Sunday, July 31, 2011

The Gift

Wow, we have a rad group of volunteers at The Free Farm! Again, we have two postings to share this weekend—thanks to photographer Kris reporting on the inclusion of our labyrinth in the World-wide Labyrinth Locator, and Stanford intern Tim reporting on yesterday’s workday . . . . or, as Tim calls it:

The Gift

This Saturday’s workday was not a workday. It was a Gift from the Uni-verse (“uni” means “one” and “verse” means “song” – we are all singing one song in this Uni-verse). It was an opportunity to build community in the shared urban space we call the Free Farm and to co-create the shared values of abundance, generosity, simplicity, love, gratitude, and peace on the wonderful planet we call home.

With Pancho directing the play, the actors, a beautiful group of 20 or so volunteers, played, “not worked,” their roles to perfection – harvesting 52 pounds of zucchini and over 100 pounds of yummy produce (or as brother Tom might say “Oishi!” meaning delicious in Japanese), building a new set of stairs from recycled materials, watering the lovely beds and isolated pots, transplanting hothouse seedlings into those beds, containing the incredible growth of the Sweet Millions cherry tomato plants in the hothouses, washing the produce for the 1pm farm stand, helping to share produce at the 1pm Farm Stand, the welcoming visitors through our open doors, cultivating the compost with a “radiculous” amount of radicchio, sharing the tasty vegan lunch of chili, gnocchi, and quinoa, and appreciating the Gift that is.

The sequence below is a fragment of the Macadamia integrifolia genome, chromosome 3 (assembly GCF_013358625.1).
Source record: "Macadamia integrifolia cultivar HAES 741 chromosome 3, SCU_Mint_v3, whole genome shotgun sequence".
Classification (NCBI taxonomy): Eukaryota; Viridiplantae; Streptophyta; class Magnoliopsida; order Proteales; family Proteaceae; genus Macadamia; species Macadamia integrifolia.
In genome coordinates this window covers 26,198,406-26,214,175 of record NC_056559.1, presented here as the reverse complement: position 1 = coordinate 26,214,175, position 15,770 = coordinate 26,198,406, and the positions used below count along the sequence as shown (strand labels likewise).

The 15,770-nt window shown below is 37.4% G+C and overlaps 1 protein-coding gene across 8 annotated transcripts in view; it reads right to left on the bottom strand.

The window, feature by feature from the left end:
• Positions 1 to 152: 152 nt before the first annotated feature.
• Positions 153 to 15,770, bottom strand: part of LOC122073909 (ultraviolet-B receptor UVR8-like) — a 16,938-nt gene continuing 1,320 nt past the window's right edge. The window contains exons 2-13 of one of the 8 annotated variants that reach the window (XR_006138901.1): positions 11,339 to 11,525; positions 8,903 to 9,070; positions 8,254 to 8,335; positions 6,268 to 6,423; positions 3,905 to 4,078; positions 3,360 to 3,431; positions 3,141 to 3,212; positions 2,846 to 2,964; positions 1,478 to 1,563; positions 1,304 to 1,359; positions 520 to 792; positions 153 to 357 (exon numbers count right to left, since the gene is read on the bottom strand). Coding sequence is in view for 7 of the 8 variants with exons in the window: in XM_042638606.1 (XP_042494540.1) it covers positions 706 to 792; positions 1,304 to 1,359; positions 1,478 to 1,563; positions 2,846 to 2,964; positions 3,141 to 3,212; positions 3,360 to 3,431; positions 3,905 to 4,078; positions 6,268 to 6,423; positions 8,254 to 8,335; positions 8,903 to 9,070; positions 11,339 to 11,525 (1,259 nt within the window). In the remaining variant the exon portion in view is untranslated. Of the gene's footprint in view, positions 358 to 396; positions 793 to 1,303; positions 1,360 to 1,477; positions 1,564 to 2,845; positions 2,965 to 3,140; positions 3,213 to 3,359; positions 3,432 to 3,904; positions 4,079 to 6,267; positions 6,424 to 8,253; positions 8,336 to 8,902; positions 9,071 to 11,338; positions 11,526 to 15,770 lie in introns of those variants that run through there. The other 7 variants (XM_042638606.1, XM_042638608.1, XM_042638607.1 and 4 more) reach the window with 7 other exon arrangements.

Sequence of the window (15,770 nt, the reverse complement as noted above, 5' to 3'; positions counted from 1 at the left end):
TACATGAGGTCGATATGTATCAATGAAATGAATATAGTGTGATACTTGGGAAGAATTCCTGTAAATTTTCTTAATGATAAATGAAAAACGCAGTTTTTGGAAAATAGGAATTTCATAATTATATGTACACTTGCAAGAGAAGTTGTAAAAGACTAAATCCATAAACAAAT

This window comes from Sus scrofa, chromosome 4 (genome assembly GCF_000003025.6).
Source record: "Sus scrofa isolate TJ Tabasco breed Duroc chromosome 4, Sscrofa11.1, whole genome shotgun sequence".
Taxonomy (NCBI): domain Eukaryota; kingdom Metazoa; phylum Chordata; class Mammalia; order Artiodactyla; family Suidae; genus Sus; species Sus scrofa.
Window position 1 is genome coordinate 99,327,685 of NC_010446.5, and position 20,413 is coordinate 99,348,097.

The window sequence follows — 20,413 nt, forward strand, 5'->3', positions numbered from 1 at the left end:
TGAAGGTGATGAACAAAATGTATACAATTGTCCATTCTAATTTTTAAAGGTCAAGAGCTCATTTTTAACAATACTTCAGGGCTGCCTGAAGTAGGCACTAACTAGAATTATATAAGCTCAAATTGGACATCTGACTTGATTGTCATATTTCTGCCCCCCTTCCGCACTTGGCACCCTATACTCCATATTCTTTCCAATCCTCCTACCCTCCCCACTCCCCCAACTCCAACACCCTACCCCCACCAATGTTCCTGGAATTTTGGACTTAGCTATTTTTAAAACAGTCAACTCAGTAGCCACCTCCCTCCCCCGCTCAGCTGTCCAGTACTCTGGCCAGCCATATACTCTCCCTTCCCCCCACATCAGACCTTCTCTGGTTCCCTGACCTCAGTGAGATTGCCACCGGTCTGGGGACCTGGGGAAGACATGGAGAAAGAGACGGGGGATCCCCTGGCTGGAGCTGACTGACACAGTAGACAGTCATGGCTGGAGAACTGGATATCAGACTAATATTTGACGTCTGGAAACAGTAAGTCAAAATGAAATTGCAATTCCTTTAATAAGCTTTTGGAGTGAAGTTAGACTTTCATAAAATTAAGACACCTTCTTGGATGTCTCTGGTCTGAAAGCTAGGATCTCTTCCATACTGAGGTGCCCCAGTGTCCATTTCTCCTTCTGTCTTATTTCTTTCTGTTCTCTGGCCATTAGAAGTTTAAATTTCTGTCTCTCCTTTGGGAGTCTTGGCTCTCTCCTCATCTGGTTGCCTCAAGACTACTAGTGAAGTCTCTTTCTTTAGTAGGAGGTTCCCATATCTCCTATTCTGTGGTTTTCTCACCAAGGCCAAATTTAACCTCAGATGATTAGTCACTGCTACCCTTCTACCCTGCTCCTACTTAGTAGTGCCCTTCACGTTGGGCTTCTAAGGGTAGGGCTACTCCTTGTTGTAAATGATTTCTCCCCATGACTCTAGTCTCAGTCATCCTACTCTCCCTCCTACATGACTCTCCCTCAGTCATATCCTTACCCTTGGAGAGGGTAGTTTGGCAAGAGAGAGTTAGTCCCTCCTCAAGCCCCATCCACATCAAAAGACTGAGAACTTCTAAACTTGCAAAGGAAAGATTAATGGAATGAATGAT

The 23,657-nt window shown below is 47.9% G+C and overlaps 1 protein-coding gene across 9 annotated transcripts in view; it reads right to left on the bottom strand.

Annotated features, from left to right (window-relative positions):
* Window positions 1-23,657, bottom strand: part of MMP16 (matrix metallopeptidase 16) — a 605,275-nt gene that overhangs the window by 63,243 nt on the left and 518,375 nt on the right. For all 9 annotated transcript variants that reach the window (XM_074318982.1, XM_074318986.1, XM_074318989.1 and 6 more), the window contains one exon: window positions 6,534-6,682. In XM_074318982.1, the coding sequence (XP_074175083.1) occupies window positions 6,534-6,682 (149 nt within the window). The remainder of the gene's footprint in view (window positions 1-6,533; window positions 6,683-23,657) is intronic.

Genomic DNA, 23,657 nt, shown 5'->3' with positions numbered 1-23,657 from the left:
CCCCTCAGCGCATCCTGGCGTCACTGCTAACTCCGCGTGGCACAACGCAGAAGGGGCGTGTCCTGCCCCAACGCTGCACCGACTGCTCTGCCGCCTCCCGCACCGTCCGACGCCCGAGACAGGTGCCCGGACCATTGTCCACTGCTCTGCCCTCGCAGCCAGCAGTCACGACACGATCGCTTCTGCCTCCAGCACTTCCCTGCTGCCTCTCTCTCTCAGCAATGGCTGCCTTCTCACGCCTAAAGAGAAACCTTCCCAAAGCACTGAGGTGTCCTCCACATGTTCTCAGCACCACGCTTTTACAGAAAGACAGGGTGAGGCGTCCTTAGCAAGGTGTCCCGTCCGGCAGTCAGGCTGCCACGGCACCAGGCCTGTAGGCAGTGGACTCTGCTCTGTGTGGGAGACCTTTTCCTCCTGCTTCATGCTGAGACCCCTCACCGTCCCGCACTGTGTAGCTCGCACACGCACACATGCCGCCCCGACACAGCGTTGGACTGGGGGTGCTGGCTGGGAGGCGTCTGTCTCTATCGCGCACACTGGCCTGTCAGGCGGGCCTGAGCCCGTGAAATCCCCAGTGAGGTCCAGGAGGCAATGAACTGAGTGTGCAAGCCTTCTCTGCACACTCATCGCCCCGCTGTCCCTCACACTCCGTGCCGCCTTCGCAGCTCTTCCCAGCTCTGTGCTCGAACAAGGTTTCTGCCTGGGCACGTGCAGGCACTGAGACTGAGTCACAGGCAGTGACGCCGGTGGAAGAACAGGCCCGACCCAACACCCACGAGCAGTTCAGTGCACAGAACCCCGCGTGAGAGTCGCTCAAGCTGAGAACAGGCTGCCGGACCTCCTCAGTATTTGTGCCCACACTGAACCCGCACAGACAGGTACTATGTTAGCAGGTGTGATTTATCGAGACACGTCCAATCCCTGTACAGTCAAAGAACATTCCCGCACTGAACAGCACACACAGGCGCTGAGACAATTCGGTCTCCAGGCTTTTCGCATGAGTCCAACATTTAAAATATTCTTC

The reason I say we played all of the above roles rather than worked is that work often implies that we are acting for some sort of achieved purpose or result. Playing, however, implies that we are being, rather just doing (we are called human beings after all)– that the truth of our inspired actions encompasses our being together in an interconnectedness and oneness that far outweighs our individual goals. We were playing in the flow of this abundance, with inspired action not for an end cause, but just to enjoy this Gift of life with a playful demeanor, as a child might swim for fun in a river whose current gently pulls the child along.